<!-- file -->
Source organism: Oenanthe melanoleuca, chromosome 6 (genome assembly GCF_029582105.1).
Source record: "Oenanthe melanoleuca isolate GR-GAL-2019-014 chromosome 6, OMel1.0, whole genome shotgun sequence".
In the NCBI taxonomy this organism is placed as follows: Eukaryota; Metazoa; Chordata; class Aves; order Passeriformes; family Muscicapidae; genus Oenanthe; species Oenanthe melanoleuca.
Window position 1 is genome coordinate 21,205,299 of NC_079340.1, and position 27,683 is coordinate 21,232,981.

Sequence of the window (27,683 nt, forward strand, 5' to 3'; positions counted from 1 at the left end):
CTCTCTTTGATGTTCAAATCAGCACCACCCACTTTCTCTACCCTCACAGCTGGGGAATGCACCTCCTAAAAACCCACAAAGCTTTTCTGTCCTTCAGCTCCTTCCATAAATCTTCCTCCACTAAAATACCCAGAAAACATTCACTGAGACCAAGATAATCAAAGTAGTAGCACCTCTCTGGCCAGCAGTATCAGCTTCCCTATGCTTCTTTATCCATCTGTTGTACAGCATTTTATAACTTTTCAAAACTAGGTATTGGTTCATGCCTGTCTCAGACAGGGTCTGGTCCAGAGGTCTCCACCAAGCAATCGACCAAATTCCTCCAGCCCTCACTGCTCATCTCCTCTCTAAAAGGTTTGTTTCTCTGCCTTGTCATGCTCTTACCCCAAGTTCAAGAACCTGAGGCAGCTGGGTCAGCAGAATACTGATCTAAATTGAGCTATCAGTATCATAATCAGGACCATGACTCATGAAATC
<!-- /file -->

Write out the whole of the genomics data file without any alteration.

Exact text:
Source organism: Oenanthe melanoleuca, chromosome 6 (genome assembly GCF_029582105.1).
Source record: "Oenanthe melanoleuca isolate GR-GAL-2019-014 chromosome 6, OMel1.0, whole genome shotgun sequence".
In the NCBI taxonomy this organism is placed as follows: Eukaryota; Metazoa; Chordata; class Aves; order Passeriformes; family Muscicapidae; genus Oenanthe; species Oenanthe melanoleuca.
Window position 1 is genome coordinate 21,205,299 of NC_079340.1, and position 27,683 is coordinate 21,232,981.

Sequence of the window (27,683 nt, forward strand, 5' to 3'; positions counted from 1 at the left end):
CTCTCTTTGATGTTCAAATCAGCACCACCCACTTTCTCTACCCTCACAGCTGGGGAATGCACCTCCTAAAAACCCACAAAGCTTTTCTGTCCTTCAGCTCCTTCCATAAATCTTCCTCCACTAAAATACCCAGAAAACATTCACTGAGACCAAGATAATCAAAGTAGTAGCACCTCTCTGGCCAGCAGTATCAGCTTCCCTATGCTTCTTTATCCATCTGTTGTACAGCATTTTATAACTTTTCAAAACTAGGTATTGGTTCATGCCTGTCTCAGACAGGGTCTGGTCCAGAGGTCTCCACCAAGCAATCGACCAAATTCCTCCAGCCCTCACTGCTCATCTCCTCTCTAAAAGGTTTGTTTCTCTGCCTTGTCATGCTCTTACCCCAAGTTCAAGAACCTGAGGCAGCTGGGTCAGCAGAATACTGATCTAAATTGAGCTATCAGTATCATAATCAGGACCATGACTCATGAAATC